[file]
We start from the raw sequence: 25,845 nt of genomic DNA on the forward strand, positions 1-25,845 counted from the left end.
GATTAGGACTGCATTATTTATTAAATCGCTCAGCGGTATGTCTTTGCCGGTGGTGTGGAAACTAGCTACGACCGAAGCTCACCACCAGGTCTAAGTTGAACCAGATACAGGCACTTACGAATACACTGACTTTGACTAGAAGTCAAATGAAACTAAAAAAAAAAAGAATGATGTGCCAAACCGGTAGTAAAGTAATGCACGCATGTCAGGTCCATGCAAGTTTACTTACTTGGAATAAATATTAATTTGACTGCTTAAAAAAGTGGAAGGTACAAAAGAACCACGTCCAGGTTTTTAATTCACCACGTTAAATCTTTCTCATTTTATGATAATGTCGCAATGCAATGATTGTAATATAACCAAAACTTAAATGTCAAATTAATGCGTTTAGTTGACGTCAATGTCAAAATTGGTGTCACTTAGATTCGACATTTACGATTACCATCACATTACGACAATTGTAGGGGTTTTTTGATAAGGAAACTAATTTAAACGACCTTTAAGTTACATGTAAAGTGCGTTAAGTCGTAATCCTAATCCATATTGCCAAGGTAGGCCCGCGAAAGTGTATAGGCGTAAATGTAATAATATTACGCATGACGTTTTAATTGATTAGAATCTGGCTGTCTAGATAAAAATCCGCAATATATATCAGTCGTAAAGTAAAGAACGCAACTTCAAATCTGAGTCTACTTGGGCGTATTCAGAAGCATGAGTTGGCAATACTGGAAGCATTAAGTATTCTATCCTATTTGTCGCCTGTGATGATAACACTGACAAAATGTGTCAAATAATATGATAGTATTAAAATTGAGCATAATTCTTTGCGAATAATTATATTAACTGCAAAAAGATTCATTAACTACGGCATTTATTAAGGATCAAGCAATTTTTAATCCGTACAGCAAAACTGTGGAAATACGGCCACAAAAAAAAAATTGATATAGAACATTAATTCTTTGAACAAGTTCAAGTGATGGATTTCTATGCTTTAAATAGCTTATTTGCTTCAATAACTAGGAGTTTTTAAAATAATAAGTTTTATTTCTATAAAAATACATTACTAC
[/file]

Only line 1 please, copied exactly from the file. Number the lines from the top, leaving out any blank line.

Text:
We start from the raw sequence: 25,845 nt of genomic DNA on the forward strand, positions 1-25,845 counted from the left end.